That collaborative party has expanded to two weeks, and, for the past four years, the group has assembled in a cabin among the foothills of Maine in the Belgrade Lake District.

10868113_10155184556815316_5194264165724037668_nThe Summer Reading Week is still on for August. But its older, winter sibling, which takes months of back-and-forth planning, is now history.

10959658_10155184375335316_3093680006202357742_nKip and I sent a version of this message for more than 40 regular guests.

Gang,

For the 22nd year in a row, we had a blast during the Winter Reading Week.
Winter Reading Week 2015.
Winter Reading Week 2015.

As always, we chatted and read, ate and drank, played and walked.

This year, besides launching his inimitable Love Boat dinner, Paul added two hot tubs to the Big Kahuna, quite a luxury.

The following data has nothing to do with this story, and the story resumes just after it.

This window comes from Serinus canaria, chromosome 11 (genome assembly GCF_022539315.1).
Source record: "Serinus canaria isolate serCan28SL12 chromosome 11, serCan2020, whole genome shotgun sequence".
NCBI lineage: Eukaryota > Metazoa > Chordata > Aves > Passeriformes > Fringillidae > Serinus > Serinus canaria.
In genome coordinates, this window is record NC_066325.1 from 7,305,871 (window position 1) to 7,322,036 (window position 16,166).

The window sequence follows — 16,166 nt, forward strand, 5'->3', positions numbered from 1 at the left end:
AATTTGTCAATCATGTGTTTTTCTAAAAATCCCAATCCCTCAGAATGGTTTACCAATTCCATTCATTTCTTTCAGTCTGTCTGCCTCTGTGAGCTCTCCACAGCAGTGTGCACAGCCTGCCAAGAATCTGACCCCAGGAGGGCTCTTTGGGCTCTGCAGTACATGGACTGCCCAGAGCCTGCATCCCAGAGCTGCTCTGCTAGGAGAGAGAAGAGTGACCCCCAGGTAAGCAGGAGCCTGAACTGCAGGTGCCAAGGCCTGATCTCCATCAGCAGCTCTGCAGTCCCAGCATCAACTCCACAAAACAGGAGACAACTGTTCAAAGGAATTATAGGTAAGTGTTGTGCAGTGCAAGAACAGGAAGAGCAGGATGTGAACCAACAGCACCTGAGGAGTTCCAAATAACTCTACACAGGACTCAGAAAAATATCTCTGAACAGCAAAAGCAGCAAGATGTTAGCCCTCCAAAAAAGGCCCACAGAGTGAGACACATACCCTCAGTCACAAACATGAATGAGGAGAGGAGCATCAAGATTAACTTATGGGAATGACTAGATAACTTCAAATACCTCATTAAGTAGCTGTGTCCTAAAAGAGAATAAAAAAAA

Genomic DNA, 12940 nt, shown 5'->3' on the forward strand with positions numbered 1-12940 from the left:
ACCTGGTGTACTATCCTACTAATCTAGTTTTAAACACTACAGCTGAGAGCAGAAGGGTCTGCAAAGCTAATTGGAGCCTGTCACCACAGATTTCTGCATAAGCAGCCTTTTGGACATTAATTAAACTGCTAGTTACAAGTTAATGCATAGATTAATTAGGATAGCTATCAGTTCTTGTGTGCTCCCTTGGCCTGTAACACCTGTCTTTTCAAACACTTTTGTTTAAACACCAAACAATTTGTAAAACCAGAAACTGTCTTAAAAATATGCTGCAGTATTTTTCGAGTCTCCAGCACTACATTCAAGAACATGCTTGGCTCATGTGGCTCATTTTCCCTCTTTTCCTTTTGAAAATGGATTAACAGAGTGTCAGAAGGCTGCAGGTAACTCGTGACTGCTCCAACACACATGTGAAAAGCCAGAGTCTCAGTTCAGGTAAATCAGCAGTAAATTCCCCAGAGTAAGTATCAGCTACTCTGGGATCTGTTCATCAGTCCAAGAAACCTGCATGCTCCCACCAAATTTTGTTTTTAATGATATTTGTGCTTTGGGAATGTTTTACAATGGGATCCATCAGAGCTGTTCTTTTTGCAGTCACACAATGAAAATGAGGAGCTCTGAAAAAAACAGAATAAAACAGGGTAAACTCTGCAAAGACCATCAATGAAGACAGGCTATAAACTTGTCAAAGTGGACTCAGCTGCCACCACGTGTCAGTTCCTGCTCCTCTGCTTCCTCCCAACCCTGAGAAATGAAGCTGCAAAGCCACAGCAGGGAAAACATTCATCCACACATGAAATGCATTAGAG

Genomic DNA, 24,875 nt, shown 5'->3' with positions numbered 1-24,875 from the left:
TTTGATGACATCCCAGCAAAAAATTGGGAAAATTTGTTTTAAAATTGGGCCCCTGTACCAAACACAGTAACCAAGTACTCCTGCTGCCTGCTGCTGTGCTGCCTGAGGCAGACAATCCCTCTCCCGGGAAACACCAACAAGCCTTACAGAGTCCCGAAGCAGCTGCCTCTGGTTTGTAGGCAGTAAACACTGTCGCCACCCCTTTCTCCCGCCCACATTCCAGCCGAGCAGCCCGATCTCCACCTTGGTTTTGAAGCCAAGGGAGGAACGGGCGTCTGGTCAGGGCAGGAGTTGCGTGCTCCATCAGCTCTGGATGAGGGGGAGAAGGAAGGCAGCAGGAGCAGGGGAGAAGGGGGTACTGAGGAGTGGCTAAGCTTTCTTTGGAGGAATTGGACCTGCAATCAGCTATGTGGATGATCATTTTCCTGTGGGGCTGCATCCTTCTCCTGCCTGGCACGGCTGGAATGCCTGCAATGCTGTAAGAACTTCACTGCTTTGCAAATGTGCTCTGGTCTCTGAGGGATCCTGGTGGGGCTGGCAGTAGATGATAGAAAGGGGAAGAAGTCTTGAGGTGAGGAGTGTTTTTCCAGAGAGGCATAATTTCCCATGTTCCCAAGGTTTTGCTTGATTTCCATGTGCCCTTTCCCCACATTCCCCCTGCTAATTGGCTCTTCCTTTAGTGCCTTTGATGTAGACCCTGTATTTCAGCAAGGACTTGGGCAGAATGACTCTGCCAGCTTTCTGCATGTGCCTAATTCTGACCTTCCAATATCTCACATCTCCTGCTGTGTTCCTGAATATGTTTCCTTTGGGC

We welcomed new guests Robert, Barbara, Jamie, Albert, Patrice, Richard and Sam. (Some of whom had been on the invitation list for years.)
10422502_10155197551640316_4469619060794068707_nWe recalled special moments from past Reading Weeks, such as the arrival of three babies who have grown into handsome children.
We remembered the devastation of Hurricane Ike and how our beach house was one of a tiny minority that survived, keeping our tradition alive.
Winter Reading Week 2015.
Winter Reading Week 2015.

We also deeply cherish the memory of our 10th anniversary celebration of our common-law marriage, officiated by Steven, on the waterfront in 2001, the first full Reading Week. 

We said then: “We love our country and our state and expect someday to celebrate our marriage on our native soil.”